Wednesday, December 15, 2010

Summer in the country - part ten.

Post 589 – Undoubtedly, the greatest event of the summer was the threshing season, which I think of as the 'Thanksgiving' of its day. Here, the neighbors always gathered to help each other. The young and the old worked in harmony to the rhythmic drone of the threshing machine that was driven by a long leather belt harnessed to a steam engine. My grandfather’s threshing was a one-day event but for some others, like my cousins, the Harts, the threshing took two or three days to complete. I particularly remember having lunch with the men in Hart’s kitchen, the turf fire blazing, the fresh baked soda-bread, the thick slices of crispy fried bacon, the big mound of boiled potatoes laid out on a sack in the middle of the table, the jugs of buttermilk, and of course, the storytelling. I always felt very big and grownup to be included. Orange squash and bottles of stout were in abundance at the end of the day.

My father was a “machine man” when he was young. He went about the country in the 1920s with his family’s threshing machine, renting it out for a day here, a few days there. All he had to do was to make sure the machine arrived on time in good working order and collect the money (sometimes in gold sovereigns!) when the engagement was finished. He said the machine man was always treated with great respect and he seldom was allowed to do any actual physical work. Instead, he was plied with food and drink and, if he was to be believed, had frequent adventures with the daughters of the farmers he was working with – an ideal job for a good-looking young man who hadn’t as yet any thoughts of settling down. In those days, the threshing was often followed by a barn dance to celebrate another successful harvest – a custom that had largely died out by the time I came along. Probably just as well, as my mother used to talk about some local lads who came to these dances wearing hob-nailed boots with the sole intention of breaking through the barn floor with their “dancing.”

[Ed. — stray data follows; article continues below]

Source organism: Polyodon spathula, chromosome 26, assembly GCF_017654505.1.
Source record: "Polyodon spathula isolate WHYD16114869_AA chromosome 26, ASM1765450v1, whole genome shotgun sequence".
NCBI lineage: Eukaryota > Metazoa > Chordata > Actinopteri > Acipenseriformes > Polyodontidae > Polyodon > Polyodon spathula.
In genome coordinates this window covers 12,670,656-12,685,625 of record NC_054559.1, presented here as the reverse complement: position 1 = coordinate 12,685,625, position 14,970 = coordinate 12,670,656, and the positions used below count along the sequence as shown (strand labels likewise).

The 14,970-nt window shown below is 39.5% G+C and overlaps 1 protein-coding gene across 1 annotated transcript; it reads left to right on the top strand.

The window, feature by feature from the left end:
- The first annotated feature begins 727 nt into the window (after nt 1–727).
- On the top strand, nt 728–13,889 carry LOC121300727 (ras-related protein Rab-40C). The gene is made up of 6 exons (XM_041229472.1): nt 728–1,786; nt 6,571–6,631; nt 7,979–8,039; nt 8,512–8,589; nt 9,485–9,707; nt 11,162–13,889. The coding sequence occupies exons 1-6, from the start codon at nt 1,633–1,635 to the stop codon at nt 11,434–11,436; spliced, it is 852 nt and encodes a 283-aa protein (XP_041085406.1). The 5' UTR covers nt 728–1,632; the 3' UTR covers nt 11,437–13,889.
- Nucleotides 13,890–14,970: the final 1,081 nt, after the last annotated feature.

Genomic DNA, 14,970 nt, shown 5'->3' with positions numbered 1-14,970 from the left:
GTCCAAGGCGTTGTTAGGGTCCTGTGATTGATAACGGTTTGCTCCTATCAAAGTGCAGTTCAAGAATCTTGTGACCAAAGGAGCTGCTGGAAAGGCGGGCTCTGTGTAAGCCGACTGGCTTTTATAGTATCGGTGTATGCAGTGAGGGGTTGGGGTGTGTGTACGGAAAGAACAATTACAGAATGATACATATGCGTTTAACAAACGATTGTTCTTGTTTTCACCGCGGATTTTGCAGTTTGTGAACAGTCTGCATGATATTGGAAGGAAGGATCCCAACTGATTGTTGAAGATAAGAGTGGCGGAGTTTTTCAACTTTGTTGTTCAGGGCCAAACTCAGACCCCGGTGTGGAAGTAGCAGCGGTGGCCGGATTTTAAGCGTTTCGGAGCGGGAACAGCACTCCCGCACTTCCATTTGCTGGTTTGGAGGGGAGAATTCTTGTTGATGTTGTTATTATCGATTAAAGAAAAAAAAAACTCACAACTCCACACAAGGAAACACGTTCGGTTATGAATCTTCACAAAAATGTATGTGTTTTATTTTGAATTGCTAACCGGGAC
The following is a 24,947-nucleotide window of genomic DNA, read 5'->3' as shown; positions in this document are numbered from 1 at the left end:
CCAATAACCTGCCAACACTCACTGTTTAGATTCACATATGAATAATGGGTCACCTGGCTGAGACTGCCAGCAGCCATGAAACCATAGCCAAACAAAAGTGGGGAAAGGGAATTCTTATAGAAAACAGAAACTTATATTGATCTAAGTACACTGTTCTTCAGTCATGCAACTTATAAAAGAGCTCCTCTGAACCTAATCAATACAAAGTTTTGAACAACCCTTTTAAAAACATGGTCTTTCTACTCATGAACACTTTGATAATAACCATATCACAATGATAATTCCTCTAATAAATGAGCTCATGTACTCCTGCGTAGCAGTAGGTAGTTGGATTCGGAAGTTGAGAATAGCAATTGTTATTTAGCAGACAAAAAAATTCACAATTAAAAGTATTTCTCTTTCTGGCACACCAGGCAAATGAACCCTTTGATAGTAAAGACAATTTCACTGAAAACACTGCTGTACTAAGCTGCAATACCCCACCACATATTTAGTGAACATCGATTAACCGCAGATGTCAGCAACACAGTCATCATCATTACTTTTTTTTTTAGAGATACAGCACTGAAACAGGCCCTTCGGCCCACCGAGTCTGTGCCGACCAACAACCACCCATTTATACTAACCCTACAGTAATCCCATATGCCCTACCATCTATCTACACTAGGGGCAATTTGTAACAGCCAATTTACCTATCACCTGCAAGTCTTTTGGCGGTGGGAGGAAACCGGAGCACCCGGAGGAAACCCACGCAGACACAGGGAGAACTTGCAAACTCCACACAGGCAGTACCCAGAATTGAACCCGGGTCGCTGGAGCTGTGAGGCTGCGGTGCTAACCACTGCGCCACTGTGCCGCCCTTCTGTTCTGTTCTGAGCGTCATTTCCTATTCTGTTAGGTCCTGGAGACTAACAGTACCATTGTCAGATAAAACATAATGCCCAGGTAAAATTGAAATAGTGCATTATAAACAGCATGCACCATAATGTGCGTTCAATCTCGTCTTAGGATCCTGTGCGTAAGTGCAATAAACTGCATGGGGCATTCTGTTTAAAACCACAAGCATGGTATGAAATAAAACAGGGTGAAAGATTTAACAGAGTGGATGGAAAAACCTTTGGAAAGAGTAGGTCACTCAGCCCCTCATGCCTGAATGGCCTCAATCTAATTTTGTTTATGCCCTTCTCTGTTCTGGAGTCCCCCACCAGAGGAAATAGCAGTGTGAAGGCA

Once the threshing was over, the hay barns were full of loosely packed straw that had just come off the conveyor belt and hadn’t yet had time to settle. I loved to climb up to the top of the barn and then somersault from the rafters, disappearing into the fresh straw like diving into the ocean. It was usually quite a challenge to claw my way out so I could do it over again. The threshing season was usually the end of my summer stay as my parents arrived shortly afterwards to drive me back to Kilkenny, where we lived at that time.

I remember it all as a very free and happy time. Life was good and I hope the same is true for you and yours this holiday season. I wish you all good health, the joy of family, the gift of friends this Christmas, and the best of everything in 2011.

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